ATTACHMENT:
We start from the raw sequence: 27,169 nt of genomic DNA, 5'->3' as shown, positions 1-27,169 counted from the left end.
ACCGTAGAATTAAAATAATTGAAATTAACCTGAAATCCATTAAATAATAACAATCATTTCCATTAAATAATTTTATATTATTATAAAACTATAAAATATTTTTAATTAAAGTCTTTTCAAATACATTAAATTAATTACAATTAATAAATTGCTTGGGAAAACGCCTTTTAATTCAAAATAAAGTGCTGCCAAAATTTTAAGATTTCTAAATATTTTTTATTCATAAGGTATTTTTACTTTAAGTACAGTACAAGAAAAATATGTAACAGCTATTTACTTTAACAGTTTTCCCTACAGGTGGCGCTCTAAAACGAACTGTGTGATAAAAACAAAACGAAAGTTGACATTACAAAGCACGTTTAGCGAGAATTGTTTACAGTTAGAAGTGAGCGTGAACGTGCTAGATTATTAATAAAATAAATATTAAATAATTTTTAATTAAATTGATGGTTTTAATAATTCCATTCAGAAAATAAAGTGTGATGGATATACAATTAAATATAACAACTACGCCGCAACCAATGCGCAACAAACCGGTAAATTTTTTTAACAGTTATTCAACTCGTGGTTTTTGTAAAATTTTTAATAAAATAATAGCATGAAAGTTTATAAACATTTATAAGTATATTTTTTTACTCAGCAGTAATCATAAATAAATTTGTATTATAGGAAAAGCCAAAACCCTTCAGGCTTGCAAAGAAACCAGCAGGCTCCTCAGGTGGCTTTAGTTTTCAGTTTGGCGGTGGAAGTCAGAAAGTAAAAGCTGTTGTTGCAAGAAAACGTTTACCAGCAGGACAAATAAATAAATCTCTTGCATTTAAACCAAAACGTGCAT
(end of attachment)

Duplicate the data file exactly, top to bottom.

We start from the raw sequence: 27,169 nt of genomic DNA, 5'->3' as shown, positions 1-27,169 counted from the left end.
ACCGTAGAATTAAAATAATTGAAATTAACCTGAAATCCATTAAATAATAACAATCATTTCCATTAAATAATTTTATATTATTATAAAACTATAAAATATTTTTAATTAAAGTCTTTTCAAATACATTAAATTAATTACAATTAATAAATTGCTTGGGAAAACGCCTTTTAATTCAAAATAAAGTGCTGCCAAAATTTTAAGATTTCTAAATATTTTTTATTCATAAGGTATTTTTACTTTAAGTACAGTACAAGAAAAATATGTAACAGCTATTTACTTTAACAGTTTTCCCTACAGGTGGCGCTCTAAAACGAACTGTGTGATAAAAACAAAACGAAAGTTGACATTACAAAGCACGTTTAGCGAGAATTGTTTACAGTTAGAAGTGAGCGTGAACGTGCTAGATTATTAATAAAATAAATATTAAATAATTTTTAATTAAATTGATGGTTTTAATAATTCCATTCAGAAAATAAAGTGTGATGGATATACAATTAAATATAACAACTACGCCGCAACCAATGCGCAACAAACCGGTAAATTTTTTTAACAGTTATTCAACTCGTGGTTTTTGTAAAATTTTTAATAAAATAATAGCATGAAAGTTTATAAACATTTATAAGTATATTTTTTTACTCAGCAGTAATCATAAATAAATTTGTATTATAGGAAAAGCCAAAACCCTTCAGGCTTGCAAAGAAACCAGCAGGCTCCTCAGGTGGCTTTAGTTTTCAGTTTGGCGGTGGAAGTCAGAAAGTAAAAGCTGTTGTTGCAAGAAAACGTTTACCAGCAGGACAAATAAATAAATCTCTTGCATTTAAACCAAAACGTGCAT